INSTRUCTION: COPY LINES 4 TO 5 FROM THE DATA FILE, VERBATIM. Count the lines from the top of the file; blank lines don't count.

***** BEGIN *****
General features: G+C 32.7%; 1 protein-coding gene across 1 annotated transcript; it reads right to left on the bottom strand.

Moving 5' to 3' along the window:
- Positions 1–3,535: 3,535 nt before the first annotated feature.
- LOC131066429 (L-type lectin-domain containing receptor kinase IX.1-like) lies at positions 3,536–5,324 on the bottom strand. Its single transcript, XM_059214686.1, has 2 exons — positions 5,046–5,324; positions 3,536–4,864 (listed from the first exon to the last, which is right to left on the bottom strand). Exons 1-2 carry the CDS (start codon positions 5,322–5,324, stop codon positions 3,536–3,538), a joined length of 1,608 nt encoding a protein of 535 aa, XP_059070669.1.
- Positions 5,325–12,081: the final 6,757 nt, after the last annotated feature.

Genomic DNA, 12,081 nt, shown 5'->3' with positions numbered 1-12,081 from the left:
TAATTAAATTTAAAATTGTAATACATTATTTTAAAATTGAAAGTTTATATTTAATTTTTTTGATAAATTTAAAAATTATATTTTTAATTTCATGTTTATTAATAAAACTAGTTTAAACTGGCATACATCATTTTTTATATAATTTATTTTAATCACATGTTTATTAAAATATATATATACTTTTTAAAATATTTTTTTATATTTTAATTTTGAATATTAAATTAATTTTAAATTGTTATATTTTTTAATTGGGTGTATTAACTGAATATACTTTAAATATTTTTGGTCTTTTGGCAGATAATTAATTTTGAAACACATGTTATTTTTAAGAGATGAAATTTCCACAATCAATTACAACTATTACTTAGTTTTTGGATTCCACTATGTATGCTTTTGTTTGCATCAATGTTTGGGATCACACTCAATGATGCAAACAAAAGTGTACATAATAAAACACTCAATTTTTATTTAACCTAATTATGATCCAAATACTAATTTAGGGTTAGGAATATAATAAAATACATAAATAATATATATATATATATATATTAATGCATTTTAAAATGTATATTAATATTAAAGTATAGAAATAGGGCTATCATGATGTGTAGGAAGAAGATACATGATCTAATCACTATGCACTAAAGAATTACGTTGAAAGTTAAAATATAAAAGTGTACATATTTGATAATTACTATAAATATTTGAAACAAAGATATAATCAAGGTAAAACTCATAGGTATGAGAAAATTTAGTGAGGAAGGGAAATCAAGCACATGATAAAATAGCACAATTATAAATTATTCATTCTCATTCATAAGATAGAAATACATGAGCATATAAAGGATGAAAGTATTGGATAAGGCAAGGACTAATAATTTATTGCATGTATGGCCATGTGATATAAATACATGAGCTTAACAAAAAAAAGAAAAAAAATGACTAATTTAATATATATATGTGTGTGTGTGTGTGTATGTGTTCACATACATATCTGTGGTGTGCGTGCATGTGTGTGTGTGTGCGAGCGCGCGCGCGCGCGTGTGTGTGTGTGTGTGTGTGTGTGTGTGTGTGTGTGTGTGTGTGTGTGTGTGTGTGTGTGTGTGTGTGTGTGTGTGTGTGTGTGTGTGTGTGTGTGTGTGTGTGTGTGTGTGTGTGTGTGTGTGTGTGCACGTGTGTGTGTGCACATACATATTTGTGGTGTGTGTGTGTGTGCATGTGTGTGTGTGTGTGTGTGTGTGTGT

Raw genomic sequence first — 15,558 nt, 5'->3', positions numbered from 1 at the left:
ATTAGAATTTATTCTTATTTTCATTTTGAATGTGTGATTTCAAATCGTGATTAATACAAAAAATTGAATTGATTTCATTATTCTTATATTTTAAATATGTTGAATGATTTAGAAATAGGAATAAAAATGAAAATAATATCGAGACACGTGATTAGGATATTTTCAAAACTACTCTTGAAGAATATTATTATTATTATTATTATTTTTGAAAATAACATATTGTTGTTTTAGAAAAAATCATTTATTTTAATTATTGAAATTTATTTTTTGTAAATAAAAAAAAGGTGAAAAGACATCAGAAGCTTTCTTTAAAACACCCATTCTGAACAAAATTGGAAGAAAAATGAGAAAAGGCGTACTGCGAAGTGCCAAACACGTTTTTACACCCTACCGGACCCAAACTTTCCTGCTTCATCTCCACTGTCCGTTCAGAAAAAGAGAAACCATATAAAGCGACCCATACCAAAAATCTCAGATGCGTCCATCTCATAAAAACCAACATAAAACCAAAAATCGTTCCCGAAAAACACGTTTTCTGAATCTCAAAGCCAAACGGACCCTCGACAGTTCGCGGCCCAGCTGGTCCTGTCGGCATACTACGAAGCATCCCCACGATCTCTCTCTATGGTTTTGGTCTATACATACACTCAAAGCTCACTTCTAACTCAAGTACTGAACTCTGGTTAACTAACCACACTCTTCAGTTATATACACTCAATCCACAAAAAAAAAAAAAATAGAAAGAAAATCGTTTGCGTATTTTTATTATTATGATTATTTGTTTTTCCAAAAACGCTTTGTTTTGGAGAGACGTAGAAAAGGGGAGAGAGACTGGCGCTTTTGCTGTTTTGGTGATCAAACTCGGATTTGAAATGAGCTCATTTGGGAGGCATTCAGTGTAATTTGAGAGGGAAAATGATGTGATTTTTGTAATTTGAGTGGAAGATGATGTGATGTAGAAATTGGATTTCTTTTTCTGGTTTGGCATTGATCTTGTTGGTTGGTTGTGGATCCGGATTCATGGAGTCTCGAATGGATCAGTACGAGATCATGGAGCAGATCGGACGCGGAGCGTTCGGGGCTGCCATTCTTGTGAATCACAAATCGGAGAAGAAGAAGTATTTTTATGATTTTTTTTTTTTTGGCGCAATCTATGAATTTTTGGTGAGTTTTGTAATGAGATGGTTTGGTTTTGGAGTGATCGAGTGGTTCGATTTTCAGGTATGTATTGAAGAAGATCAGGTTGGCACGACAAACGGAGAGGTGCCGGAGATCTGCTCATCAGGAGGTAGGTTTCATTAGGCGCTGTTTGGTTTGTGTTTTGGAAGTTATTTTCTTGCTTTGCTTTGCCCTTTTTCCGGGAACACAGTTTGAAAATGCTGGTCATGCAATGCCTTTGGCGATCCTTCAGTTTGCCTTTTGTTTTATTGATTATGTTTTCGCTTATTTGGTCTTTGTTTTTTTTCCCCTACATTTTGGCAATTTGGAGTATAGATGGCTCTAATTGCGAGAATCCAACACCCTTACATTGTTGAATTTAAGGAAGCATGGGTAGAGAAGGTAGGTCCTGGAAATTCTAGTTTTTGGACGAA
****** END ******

- LOC131066429 (L-type lectin-domain containing receptor kinase IX.1-like) lies at positions 3,536–5,324 on the bottom strand. Its single transcript, XM_059214686.1, has 2 exons — positions 5,046–5,324; positions 3,536–4,864 (listed from the first exon to the last, which is right to left on the bottom strand). Exons 1-2 carry the CDS (start codon positions 5,322–5,324, stop codon positions 3,536–3,538), a joined length of 1,608 nt encoding a protein of 535 aa, XP_059070669.1.
- Positions 5,325–12,081: the final 6,757 nt, after the last annotated feature.